2022 Day THREE

2022 GillenMarkets Canary Wharf Classic - Tue 15th Mar, Round Two (bottom)

Nicolas Mueller (Sui) 2-1 [5] Marwan ElShorbagy (Egy)  11-7, 6-11, 11-6 (30m)

[4] Diego Elias (Per) 2-0 Mathieu Castagnet (Fra)                   11-7, 11-2 (34m)

[2] Mostafa Asal (Egy) 2-0 Nathan Lake (Eng)                       11-9, 11-9 (42m)

[6] Joel Makin (Wal) 2-0 Baptiste Masotti (Fra)                    11-7, 12-10 (36m)

You can Watch Live on SquashTV, follow on Live Scoring and our Twitter feed, and we’ll have reports right here

Big battle on Asal’s return


Mostafa Asal was involved in a bruising battle as he returned to the PSA World Tour following suspension in the GillenMarkets Canary Wharf Classic.

Asal received a conduct warning from referee Jason Foster for over-physical play during his second round clash with England’s Nathan Lake.

The 20-year-old world No.4 won 11-9, 11-9 in 42 minutes of aggressive squash punctuated by some dazzling winning shots in between a succession of collisions around the mid-court area.

Lake, the Chicago-based left-hander, started strongly and picked off some early winners to continue the outstanding level he produced to beat France’s world No.11 Gregoire Marche in Sunday’s first round.

Asal began nervously but soon worked his way into a rhythm, but Lake was up for the challenge, matching his opponent for quality and refusing to budge an inch when the physical stuff threatened to get out of hand.

After one collision Asal left the court for treatment to his shoulder but he returned to book his place in the quarter-finals.

The packed crowd made lots of noise to encourage Lake but Asal turned on a charm offensive after the match.

“I want to say, I’ve missed you guys,” was his opening remark to the audience.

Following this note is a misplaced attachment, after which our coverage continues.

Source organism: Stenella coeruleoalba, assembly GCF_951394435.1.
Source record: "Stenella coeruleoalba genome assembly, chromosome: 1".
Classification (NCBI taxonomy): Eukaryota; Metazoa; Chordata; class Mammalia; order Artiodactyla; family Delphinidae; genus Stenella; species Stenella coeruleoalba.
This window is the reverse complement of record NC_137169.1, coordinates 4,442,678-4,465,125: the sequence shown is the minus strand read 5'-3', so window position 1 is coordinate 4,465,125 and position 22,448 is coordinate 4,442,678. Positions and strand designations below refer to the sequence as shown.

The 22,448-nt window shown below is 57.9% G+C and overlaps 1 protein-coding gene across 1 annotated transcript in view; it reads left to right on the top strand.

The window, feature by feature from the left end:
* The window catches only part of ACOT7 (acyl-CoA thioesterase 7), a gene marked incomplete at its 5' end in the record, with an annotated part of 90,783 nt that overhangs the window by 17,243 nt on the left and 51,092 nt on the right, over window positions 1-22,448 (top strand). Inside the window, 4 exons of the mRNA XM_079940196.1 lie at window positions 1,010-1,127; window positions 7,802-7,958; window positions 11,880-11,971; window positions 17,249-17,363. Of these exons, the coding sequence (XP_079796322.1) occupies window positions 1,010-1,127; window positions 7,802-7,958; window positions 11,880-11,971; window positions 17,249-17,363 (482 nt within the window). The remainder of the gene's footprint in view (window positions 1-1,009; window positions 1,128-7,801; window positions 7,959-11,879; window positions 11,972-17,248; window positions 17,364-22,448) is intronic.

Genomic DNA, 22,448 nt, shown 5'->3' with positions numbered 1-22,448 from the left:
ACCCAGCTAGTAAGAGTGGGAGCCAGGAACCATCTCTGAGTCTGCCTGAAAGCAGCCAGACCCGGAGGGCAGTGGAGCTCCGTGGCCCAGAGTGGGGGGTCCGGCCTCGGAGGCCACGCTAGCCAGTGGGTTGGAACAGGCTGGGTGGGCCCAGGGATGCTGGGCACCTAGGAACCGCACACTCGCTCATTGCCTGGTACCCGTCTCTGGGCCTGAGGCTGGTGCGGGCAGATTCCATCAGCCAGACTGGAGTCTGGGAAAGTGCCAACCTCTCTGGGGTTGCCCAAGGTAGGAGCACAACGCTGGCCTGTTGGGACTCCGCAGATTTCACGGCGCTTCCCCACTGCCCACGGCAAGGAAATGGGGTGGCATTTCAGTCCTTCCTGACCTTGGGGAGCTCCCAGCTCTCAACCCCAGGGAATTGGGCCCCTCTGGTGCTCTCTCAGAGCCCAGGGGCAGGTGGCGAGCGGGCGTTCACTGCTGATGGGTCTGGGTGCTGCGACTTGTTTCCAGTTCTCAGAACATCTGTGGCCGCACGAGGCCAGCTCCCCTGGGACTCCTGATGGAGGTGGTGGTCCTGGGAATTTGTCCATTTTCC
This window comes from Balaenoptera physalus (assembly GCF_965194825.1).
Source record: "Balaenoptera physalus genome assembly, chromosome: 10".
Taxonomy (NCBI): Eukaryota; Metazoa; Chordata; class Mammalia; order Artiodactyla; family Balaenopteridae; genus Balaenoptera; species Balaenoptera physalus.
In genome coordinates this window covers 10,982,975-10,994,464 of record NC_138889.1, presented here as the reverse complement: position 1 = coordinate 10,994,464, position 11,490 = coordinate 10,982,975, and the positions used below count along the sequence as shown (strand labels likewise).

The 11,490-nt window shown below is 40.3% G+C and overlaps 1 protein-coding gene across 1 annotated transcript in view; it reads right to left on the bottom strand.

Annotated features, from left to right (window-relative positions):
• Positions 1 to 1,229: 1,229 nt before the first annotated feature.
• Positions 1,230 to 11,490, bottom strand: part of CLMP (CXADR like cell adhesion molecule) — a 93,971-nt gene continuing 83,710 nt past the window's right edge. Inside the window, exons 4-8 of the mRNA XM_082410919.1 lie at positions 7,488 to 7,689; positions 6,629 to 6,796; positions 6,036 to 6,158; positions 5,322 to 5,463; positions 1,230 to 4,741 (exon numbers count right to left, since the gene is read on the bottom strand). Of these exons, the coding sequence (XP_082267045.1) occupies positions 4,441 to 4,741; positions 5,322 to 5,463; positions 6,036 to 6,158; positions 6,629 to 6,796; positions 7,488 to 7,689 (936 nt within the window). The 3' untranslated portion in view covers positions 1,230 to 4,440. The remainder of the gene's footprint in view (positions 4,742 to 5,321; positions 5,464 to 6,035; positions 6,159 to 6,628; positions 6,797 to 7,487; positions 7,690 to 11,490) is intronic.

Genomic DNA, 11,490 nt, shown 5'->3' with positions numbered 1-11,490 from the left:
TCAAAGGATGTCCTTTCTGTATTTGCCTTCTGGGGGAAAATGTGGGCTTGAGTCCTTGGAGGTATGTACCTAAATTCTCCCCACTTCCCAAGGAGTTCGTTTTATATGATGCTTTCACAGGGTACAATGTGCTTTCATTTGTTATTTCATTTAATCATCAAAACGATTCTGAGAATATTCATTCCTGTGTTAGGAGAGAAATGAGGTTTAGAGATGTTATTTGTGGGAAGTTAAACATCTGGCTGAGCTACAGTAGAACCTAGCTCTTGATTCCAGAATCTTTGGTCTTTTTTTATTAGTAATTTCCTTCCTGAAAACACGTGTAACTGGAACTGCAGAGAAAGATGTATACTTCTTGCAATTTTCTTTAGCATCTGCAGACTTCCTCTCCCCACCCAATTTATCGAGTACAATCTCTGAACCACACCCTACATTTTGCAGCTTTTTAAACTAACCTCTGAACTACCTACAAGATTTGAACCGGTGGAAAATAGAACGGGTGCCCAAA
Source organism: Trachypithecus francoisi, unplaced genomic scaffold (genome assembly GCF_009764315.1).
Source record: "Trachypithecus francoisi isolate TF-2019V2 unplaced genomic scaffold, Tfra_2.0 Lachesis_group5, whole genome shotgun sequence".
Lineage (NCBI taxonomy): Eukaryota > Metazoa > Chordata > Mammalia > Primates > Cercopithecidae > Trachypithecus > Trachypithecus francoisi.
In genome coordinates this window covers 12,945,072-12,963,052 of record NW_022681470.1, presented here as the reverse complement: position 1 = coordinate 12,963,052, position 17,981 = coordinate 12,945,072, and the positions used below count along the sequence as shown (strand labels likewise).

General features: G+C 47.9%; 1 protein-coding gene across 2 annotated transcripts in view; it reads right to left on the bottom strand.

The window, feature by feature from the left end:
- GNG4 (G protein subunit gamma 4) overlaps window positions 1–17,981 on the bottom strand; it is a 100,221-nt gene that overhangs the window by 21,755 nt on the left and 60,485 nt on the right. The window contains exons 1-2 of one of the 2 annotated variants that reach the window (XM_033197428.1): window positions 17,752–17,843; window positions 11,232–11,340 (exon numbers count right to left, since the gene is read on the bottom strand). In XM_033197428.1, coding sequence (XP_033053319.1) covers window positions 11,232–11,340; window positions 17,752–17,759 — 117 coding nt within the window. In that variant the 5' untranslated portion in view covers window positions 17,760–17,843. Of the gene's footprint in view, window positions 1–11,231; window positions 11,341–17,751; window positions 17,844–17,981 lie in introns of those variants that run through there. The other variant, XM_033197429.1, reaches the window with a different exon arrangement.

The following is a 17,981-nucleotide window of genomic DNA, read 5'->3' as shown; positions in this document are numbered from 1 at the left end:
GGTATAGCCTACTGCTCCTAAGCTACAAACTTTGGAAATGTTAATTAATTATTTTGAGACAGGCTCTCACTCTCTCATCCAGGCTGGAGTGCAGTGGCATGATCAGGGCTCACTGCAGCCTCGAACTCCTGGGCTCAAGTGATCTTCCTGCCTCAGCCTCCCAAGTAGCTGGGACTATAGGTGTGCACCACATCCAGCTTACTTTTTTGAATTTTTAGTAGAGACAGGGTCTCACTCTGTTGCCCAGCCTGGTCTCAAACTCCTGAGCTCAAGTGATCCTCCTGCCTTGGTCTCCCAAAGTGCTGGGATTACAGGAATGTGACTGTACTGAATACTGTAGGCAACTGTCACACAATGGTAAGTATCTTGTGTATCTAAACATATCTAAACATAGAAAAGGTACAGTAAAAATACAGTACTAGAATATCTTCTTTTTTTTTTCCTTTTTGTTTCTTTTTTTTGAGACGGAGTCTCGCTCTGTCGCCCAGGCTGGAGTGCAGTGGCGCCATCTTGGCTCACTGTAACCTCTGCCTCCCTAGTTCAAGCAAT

“I’m impressed with the way Nathan played – he was unbelievable. First of all, I’m really happy to be back. Not competing for two months is ridiculous for me. I’m so so happy, I’m happy I’m back here playing my squash, playing competitive matches, especially Canary Wharf. This crowd is amazing, there are no seats left in here so I’m really proud that I’m back.”

Asal generously praised his opponent, adding: “Nathan played superbly. He was tough and played a great game, a good basic game then attacking. It seems like he’s a bit heavy but he’s not. He picks up every ball, which makes me think I want to go early to the front and then back, so you question yourself, so I’m happy to be through. You saw yesterday how Victor (Crouin) beat Paul Coll, so I was wary about Nathan winning today.

“I was getting back to the hotel when the match was on and until 10-7 match ball we didn’t really believe Victor could win. No disrespect to Victor, but all credit to him. It shows how the tournament is entertaining with best of three scoring, and anyone can beat anyone and just like that you can lose. I need to be focused. I’ve come to win the tournament this time, I’m not here just to have some fun.”